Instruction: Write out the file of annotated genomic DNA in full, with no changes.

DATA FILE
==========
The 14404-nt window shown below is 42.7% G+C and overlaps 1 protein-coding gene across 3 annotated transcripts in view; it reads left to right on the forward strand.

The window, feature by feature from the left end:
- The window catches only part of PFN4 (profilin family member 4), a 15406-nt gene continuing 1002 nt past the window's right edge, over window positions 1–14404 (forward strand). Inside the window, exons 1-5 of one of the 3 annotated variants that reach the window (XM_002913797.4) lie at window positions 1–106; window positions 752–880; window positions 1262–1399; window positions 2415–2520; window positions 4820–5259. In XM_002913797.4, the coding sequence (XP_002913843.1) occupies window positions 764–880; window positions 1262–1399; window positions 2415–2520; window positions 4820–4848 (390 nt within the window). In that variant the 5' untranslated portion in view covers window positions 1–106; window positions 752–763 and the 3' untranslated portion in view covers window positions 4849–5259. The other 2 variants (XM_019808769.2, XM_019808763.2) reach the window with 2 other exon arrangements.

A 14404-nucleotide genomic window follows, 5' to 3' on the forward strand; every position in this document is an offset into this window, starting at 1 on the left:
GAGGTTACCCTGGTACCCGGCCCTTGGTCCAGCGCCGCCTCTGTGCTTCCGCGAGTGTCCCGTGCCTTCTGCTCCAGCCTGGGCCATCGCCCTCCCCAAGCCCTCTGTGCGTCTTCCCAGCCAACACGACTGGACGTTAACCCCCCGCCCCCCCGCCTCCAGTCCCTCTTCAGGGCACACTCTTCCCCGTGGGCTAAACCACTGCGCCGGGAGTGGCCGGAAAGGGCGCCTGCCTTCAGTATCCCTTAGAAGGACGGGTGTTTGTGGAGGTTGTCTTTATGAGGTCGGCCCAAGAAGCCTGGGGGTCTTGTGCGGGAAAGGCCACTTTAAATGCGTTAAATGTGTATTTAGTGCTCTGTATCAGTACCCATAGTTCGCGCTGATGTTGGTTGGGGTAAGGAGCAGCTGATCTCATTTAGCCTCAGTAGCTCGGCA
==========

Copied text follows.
The 14404-nt window shown below is 42.7% G+C and overlaps 1 protein-coding gene across 3 annotated transcripts in view; it reads left to right on the forward strand.

The window, feature by feature from the left end:
- The window catches only part of PFN4 (profilin family member 4), a 15406-nt gene continuing 1002 nt past the window's right edge, over window positions 1–14404 (forward strand). Inside the window, exons 1-5 of one of the 3 annotated variants that reach the window (XM_002913797.4) lie at window positions 1–106; window positions 752–880; window positions 1262–1399; window positions 2415–2520; window positions 4820–5259. In XM_002913797.4, the coding sequence (XP_002913843.1) occupies window positions 764–880; window positions 1262–1399; window positions 2415–2520; window positions 4820–4848 (390 nt within the window). In that variant the 5' untranslated portion in view covers window positions 1–106; window positions 752–763 and the 3' untranslated portion in view covers window positions 4849–5259. The other 2 variants (XM_019808769.2, XM_019808763.2) reach the window with 2 other exon arrangements.

A 14404-nucleotide genomic window follows, 5' to 3' on the forward strand; every position in this document is an offset into this window, starting at 1 on the left:
GAGGTTACCCTGGTACCCGGCCCTTGGTCCAGCGCCGCCTCTGTGCTTCCGCGAGTGTCCCGTGCCTTCTGCTCCAGCCTGGGCCATCGCCCTCCCCAAGCCCTCTGTGCGTCTTCCCAGCCAACACGACTGGACGTTAACCCCCCGCCCCCCCGCCTCCAGTCCCTCTTCAGGGCACACTCTTCCCCGTGGGCTAAACCACTGCGCCGGGAGTGGCCGGAAAGGGCGCCTGCCTTCAGTATCCCTTAGAAGGACGGGTGTTTGTGGAGGTTGTCTTTATGAGGTCGGCCCAAGAAGCCTGGGGGTCTTGTGCGGGAAAGGCCACTTTAAATGCGTTAAATGTGTATTTAGTGCTCTGTATCAGTACCCATAGTTCGCGCTGATGTTGGTTGGGGTAAGGAGCAGCTGATCTCATTTAGCCTCAGTAGCTCGGCA